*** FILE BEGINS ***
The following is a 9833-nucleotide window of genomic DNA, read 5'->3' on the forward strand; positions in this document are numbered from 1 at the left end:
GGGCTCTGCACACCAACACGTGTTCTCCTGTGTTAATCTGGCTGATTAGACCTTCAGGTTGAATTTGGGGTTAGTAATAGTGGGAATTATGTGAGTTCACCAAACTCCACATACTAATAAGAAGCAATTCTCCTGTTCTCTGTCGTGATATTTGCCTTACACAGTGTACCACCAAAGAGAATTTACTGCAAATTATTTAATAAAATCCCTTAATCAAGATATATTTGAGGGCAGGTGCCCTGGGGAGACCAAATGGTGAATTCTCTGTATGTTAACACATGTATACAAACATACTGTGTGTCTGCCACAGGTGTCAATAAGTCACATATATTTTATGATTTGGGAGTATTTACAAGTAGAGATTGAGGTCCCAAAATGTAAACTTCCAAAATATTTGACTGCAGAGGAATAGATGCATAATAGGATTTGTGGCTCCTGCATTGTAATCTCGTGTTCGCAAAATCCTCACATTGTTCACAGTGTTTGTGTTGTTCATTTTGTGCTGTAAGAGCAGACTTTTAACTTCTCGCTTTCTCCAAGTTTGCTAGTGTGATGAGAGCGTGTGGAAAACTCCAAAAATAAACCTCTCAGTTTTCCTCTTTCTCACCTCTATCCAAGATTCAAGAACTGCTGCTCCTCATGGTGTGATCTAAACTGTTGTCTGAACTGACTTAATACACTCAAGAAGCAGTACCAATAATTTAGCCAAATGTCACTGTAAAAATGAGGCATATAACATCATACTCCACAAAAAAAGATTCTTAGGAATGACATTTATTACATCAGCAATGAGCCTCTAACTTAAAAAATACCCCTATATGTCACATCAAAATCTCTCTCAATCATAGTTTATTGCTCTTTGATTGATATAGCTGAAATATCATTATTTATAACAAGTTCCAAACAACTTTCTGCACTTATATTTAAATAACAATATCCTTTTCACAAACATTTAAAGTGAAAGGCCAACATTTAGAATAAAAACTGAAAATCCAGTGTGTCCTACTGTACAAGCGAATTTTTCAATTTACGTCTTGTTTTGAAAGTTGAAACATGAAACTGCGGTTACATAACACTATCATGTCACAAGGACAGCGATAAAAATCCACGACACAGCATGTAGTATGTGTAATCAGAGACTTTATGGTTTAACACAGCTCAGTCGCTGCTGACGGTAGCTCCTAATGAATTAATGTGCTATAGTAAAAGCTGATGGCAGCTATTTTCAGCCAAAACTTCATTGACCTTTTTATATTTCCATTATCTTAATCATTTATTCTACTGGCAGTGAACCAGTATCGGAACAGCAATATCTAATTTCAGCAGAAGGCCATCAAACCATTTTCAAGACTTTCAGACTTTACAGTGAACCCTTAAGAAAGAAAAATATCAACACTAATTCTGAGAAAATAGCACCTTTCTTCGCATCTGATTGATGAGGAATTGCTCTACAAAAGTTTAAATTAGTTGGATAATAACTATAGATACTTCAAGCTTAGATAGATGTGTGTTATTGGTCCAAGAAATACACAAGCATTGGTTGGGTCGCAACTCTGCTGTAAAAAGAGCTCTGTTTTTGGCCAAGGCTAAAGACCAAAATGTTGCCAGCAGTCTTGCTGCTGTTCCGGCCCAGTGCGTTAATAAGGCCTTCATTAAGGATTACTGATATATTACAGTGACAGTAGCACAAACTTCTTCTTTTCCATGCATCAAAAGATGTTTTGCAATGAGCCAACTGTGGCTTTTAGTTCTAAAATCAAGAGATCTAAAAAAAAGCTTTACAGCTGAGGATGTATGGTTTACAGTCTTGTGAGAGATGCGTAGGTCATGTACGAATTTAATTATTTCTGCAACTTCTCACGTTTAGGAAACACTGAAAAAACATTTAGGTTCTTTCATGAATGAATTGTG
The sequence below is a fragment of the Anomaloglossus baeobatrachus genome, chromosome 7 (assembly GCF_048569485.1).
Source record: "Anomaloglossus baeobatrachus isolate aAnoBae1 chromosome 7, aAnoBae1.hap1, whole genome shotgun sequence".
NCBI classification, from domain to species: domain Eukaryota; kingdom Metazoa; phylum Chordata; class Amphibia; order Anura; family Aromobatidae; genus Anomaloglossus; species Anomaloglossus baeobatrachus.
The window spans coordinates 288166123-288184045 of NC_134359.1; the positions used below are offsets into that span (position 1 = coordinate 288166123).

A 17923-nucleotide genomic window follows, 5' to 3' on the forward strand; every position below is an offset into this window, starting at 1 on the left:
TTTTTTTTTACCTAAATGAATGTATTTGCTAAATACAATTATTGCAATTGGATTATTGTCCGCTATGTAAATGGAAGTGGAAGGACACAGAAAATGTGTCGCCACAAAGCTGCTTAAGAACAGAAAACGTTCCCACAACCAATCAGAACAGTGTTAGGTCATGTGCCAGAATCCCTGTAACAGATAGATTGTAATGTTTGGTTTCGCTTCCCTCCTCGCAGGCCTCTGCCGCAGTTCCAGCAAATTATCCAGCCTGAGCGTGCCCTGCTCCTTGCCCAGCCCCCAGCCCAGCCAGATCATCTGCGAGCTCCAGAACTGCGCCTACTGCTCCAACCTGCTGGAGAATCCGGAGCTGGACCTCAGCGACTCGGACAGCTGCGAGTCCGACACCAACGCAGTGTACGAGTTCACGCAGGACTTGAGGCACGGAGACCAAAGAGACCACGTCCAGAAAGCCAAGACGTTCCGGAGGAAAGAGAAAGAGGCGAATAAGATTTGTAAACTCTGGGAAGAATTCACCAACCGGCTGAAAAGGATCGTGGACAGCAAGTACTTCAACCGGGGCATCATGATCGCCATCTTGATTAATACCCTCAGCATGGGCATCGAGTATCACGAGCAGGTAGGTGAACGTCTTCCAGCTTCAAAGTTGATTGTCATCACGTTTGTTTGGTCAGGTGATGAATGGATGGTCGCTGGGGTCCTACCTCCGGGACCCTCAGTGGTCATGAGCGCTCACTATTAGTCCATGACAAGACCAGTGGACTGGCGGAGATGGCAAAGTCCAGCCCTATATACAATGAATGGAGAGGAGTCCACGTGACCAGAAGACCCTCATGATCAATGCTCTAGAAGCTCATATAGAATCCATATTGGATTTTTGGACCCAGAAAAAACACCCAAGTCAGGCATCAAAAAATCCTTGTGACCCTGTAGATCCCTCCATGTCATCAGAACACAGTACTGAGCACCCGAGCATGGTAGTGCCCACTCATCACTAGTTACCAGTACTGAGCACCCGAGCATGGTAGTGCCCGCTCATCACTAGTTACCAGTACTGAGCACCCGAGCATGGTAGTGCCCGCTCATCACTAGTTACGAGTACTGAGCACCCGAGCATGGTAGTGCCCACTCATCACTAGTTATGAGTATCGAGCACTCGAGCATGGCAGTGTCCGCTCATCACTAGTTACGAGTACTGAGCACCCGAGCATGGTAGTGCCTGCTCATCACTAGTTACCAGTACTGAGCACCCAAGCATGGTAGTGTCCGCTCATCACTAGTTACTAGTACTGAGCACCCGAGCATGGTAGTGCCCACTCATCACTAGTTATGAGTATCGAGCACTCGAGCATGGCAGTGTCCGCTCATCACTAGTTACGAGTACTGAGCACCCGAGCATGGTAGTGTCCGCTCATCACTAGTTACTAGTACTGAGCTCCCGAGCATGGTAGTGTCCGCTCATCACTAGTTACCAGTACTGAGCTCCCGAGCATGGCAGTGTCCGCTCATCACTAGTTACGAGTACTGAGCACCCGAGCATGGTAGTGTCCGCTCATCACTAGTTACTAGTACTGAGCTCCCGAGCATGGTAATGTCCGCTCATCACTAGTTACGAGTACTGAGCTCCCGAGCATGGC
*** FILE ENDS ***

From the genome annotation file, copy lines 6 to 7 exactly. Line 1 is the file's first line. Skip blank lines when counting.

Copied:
The window spans coordinates 288166123-288184045 of NC_134359.1; the positions used below are offsets into that span (position 1 = coordinate 288166123).

A 17923-nucleotide genomic window follows, 5' to 3' on the forward strand; every position below is an offset into this window, starting at 1 on the left: